Potential users of orphan works contend that if users conduct a reasonably diligent search, they should be protected from excessive penalties should the owner appear. Payment should be limited to a fee as if it had been negotiated beforehand between the user and the copyright owner. Photographers have suggested that use of orphan works be limited to individuals for non-revenue producing personal or community purposes. Non-profit educational institutions might be given permission to use them in exhibits, documentaries or websites and even in souvenir sales in connection with an exhibit.[7]

Ultimately, a legislative solution needs to be addressed by Congressional action. Bills were proposed in 2006 and 2015, but they have not resulted in any concrete legislation. Comprehensive copyright revision is not expected soon. So how should libraries and archives handle orphan works in the meantime?[8]

An institution must consider the following risk factors when proceeding without permission:

  • The investment in the project using the copyrighted work. The more money spent on the project, the greater the risk if its publication must be suspended.
  • The diligence of the copyright search. The more diligently it has been researched in good faith, the less risk.
  • The nature of the work and the reduction of risk. How easy will it be to remove the unauthorized material?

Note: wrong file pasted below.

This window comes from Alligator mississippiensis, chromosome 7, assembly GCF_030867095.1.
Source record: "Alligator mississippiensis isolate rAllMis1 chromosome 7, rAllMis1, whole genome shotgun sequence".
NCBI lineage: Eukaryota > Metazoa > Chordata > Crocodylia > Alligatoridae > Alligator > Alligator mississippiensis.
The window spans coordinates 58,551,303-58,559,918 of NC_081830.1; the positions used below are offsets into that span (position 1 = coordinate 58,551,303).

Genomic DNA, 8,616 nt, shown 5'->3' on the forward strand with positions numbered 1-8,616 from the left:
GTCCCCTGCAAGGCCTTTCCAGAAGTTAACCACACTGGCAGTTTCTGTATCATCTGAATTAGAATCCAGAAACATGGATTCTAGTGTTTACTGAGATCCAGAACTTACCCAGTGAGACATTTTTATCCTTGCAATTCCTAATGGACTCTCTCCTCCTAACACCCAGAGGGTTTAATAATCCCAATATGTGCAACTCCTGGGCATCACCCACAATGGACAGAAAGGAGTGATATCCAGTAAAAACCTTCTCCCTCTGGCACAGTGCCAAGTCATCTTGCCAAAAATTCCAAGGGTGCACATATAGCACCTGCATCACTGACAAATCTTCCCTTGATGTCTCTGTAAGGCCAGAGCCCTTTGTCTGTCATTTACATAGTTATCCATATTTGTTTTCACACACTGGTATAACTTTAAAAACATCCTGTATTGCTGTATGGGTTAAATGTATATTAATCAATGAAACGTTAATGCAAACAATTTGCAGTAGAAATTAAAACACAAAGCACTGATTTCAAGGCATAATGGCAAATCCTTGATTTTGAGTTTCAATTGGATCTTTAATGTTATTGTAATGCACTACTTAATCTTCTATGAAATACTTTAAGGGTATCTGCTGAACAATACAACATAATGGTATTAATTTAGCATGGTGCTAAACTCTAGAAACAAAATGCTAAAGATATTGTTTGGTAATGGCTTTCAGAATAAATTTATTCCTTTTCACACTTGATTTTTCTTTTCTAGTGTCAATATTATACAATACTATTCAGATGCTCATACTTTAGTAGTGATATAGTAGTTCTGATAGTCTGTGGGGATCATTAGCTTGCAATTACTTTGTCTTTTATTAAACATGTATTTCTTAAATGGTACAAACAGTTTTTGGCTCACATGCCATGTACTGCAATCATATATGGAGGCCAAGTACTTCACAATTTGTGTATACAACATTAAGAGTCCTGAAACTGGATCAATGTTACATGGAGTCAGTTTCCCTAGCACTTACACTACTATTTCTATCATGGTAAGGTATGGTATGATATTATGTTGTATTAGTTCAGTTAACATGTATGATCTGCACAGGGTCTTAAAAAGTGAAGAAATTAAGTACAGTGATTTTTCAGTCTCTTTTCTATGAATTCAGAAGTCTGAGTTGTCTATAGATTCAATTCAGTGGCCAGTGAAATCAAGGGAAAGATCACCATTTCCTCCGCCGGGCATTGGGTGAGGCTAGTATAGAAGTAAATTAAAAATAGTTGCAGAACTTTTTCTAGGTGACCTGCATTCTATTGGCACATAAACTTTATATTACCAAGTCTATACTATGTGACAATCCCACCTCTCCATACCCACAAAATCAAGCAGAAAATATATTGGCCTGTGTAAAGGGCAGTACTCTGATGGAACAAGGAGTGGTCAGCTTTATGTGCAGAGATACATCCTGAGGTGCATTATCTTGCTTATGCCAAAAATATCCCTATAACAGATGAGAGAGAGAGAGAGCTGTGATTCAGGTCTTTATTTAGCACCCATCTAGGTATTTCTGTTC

• An analysis of the risk. This will determine how hard it would be to replace the material if the owner insists that it be removed.

The likelihood of discovery depends on how widely distributed the infringement is. Liability might result only in payment to the rights holder of the standard fee within the trade for a similar use.[9] Ultimately, stakeholders would benefit from legal clarification from Congress that would allow orphan works to be available for public use in a way that is equitable for both users and copyright holders.

References

[1] Neil Weinstock Netanel, Copyright: What Everyone Needs to Know (New York: Oxford University Press, 2018), 52.

[2] Netanel, Copyright, 203.

[3] Richard Stim, Getting Permission, 6th ed. (Berkeley, CA: Nolo, 2016), 44-45.

[4] Allan Adler Testimony, in Copyright and the Orphan Works Issue, ed. Andrew D. Owens (New York: Nova Science Publishers, 2010), 8. For a description of PicScout, “a young technology company based in San Francisco CA and Israel,” specializing in image recognition technology, see Maya Gura Testimony in the same volume, 15-16.

[5] Victor S. Perlman Testimony, in Copyright and the Orphan Works Issue, 29.

[6] For legislation concerning lengthening of copyright terms and strengthening of copyright protection, see Marybeth Peters Testimony, in Copyright and the Orphan Works Issue, 34-35.

[7] The American Society of Media Photographers suggests the possibility of limiting use of orphan works to institutions qualified under §501(c)(3) of the Internal Revenue Code. Perlman, in Copyright and the Orphan Works Issue, 26.

[8] Stim, Getting Permission, 46.

[9] Fishman, Stephen, The Copyright Handbook: What Every Writer Needs to Know, 13th edition, ed. David Goguen (Berkeley, CA: Nolo, 2017), 376.